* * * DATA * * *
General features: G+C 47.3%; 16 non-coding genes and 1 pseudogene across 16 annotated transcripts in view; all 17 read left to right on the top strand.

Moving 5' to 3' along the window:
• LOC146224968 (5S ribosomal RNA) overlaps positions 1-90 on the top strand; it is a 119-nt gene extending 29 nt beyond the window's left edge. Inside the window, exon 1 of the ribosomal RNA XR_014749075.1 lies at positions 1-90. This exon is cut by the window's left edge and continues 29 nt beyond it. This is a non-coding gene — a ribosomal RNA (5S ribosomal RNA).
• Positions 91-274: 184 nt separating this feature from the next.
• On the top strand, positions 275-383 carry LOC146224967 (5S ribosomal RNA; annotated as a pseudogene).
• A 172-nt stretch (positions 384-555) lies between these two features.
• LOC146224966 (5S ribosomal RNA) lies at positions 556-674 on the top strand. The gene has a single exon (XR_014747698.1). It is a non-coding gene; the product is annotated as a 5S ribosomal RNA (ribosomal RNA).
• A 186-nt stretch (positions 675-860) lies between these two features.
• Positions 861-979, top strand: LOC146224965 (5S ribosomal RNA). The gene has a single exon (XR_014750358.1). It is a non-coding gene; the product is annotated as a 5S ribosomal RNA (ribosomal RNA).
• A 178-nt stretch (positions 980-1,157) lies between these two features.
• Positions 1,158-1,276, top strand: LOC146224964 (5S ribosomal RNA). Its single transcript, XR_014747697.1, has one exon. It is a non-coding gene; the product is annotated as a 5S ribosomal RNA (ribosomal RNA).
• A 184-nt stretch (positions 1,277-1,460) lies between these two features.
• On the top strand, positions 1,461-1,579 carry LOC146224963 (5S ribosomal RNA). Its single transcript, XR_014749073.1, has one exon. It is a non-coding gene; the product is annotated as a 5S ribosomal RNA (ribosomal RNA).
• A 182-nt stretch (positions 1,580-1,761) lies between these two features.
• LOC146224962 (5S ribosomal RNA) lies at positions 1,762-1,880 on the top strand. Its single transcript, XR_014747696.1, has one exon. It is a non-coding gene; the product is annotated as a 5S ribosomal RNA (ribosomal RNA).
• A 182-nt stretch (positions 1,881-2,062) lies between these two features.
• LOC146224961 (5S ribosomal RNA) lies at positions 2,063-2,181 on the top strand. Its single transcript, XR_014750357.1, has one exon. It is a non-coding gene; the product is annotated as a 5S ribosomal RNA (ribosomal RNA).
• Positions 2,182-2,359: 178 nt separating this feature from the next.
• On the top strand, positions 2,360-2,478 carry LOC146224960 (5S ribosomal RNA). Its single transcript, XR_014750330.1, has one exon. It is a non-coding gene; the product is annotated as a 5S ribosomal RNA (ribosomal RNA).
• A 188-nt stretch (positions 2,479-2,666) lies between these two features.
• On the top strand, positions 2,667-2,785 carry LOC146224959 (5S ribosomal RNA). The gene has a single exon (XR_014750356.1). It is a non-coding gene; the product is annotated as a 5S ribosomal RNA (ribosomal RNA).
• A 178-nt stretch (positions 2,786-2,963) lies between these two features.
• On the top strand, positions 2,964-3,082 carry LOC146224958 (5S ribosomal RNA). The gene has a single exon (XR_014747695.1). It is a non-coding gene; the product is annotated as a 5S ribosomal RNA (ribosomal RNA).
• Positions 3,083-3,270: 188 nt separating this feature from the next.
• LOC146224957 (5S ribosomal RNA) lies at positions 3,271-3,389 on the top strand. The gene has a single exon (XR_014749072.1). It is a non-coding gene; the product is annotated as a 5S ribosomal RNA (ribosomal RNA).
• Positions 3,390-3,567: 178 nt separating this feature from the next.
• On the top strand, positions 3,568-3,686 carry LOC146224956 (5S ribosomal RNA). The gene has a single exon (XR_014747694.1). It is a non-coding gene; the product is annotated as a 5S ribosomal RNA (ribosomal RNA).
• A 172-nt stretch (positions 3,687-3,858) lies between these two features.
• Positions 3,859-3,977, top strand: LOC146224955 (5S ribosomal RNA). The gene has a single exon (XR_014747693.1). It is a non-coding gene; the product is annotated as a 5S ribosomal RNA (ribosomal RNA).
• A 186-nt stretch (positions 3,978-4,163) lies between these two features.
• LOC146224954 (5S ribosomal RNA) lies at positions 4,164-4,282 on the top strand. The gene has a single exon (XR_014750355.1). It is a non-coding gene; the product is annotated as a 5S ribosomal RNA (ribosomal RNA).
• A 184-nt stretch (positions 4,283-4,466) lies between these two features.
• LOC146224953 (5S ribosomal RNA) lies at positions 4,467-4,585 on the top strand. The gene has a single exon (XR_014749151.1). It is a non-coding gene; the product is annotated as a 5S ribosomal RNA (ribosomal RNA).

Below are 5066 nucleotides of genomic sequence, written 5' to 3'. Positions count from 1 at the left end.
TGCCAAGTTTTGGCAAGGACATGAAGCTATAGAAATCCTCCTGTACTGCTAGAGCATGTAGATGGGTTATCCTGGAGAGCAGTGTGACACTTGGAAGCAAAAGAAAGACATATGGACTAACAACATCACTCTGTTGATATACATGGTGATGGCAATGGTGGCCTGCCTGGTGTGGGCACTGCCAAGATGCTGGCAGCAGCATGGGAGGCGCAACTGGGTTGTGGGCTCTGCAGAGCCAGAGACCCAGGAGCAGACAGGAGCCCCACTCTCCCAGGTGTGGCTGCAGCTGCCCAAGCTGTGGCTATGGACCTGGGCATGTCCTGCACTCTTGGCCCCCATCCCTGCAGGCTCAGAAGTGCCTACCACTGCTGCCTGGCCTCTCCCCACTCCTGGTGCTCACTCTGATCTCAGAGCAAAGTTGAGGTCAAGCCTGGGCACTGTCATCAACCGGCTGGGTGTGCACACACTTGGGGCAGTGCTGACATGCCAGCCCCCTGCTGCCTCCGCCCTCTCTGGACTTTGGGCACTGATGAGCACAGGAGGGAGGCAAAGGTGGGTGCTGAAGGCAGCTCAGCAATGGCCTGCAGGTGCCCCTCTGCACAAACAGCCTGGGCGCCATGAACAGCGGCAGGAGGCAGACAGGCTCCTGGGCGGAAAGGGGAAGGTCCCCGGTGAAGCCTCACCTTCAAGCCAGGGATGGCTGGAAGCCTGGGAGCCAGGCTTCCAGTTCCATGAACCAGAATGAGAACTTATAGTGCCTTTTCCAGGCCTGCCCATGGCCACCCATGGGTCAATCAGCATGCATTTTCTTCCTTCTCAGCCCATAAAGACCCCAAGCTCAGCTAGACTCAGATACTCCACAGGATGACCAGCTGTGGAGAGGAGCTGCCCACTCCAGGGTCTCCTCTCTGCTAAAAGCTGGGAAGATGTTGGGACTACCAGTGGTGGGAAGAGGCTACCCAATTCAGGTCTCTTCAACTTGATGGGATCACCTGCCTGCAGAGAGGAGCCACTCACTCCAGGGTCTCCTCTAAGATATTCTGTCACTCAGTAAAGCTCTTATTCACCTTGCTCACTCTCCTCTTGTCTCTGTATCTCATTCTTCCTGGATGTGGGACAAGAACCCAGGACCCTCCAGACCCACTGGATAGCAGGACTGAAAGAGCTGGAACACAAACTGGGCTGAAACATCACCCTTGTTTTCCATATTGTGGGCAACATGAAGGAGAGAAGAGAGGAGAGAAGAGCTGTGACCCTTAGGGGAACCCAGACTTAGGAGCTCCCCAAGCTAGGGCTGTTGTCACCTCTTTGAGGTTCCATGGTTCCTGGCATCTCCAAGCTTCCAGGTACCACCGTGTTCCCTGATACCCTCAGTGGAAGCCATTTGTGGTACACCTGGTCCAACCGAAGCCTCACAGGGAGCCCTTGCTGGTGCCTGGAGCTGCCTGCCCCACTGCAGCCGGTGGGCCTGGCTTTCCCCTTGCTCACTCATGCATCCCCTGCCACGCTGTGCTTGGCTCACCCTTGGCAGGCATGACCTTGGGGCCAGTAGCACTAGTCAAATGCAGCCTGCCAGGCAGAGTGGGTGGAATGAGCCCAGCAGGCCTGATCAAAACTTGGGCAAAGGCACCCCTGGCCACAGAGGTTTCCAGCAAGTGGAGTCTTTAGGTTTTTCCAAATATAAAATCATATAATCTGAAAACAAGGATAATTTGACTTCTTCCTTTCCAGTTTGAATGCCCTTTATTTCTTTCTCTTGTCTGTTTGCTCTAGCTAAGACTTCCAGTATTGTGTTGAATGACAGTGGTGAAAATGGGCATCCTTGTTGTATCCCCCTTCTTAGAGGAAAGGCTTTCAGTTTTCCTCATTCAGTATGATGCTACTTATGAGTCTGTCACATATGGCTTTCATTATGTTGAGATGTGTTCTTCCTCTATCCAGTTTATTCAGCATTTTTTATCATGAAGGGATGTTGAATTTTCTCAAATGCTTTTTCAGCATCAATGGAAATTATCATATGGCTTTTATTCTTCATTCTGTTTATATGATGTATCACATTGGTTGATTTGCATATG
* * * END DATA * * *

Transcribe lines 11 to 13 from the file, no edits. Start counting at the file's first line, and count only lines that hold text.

• Positions 1,158-1,276, top strand: LOC146224964 (5S ribosomal RNA). Its single transcript, XR_014747697.1, has one exon. It is a non-coding gene; the product is annotated as a 5S ribosomal RNA (ribosomal RNA).
• A 184-nt stretch (positions 1,277-1,460) lies between these two features.
• On the top strand, positions 1,461-1,579 carry LOC146224963 (5S ribosomal RNA). Its single transcript, XR_014749073.1, has one exon. It is a non-coding gene; the product is annotated as a 5S ribosomal RNA (ribosomal RNA).